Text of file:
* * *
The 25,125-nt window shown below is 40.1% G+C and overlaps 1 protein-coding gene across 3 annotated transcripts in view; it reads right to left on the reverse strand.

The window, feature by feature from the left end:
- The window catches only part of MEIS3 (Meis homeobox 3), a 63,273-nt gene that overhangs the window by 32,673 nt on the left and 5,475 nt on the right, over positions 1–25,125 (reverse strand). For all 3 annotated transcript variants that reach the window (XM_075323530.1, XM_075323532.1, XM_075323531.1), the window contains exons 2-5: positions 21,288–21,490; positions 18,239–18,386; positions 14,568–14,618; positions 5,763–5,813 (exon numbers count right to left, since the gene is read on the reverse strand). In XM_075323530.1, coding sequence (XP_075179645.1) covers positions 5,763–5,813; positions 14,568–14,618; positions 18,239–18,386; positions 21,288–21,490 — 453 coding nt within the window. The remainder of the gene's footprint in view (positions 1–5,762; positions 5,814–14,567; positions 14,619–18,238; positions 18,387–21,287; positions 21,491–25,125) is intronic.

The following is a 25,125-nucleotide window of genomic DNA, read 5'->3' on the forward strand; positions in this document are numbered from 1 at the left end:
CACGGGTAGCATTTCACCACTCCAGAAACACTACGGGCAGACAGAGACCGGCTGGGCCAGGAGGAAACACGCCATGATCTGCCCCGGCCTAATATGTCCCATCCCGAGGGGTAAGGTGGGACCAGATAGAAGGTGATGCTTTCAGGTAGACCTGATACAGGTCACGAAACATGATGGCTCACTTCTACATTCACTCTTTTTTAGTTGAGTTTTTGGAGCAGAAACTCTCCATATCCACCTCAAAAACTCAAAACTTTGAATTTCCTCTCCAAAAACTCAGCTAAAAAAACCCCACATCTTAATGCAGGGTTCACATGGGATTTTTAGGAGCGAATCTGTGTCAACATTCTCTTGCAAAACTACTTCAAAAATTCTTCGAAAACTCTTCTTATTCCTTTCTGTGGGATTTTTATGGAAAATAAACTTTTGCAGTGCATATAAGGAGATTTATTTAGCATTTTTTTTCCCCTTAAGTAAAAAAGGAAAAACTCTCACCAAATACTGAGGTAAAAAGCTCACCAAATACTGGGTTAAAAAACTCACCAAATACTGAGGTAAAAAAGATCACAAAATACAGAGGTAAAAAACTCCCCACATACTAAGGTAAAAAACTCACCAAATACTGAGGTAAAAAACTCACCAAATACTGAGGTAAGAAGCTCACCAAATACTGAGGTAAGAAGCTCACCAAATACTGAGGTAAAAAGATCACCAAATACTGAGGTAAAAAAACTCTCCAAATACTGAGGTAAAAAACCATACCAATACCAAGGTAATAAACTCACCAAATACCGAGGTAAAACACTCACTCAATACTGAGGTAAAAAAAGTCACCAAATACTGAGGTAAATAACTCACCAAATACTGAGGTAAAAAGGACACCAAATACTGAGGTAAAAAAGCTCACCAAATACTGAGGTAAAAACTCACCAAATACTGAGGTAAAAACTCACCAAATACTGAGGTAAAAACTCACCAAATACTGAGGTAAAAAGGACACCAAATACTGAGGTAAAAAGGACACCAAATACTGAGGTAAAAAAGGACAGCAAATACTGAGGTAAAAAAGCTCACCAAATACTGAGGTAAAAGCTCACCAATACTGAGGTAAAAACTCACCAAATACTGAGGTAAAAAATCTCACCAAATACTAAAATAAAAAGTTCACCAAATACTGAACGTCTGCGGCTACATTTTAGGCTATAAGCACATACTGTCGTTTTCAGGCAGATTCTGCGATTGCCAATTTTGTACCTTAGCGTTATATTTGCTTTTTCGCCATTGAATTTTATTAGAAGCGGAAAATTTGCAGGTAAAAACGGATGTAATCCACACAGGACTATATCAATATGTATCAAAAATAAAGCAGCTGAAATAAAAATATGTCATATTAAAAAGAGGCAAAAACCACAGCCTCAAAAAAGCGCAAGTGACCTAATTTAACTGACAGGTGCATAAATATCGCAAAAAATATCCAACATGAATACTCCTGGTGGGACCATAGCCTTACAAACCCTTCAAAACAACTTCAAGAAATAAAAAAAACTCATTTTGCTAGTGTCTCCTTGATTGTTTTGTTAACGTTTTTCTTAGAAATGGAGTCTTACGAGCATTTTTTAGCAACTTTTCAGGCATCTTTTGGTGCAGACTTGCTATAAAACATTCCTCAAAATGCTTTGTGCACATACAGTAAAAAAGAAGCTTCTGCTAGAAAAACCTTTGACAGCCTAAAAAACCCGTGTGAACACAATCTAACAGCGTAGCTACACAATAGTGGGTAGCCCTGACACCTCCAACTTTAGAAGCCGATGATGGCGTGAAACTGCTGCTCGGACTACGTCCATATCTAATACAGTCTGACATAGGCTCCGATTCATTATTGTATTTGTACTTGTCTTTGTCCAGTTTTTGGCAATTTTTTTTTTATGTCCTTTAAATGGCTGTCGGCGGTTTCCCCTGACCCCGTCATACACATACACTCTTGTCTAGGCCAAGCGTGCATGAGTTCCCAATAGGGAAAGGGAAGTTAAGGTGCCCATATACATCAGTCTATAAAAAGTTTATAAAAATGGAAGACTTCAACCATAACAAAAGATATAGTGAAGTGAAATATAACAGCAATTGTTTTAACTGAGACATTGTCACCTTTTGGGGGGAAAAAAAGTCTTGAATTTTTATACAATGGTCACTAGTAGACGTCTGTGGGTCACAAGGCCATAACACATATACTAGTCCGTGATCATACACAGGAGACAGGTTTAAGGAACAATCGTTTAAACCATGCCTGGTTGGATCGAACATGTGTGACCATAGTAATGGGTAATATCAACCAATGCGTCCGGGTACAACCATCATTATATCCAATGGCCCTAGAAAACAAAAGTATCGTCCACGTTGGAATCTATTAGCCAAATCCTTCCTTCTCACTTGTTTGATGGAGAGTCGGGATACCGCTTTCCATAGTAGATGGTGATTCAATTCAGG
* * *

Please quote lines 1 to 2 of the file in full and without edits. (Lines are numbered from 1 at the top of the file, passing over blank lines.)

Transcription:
The 25,125-nt window shown below is 40.1% G+C and overlaps 1 protein-coding gene across 3 annotated transcripts in view; it reads right to left on the reverse strand.

The window, feature by feature from the left end: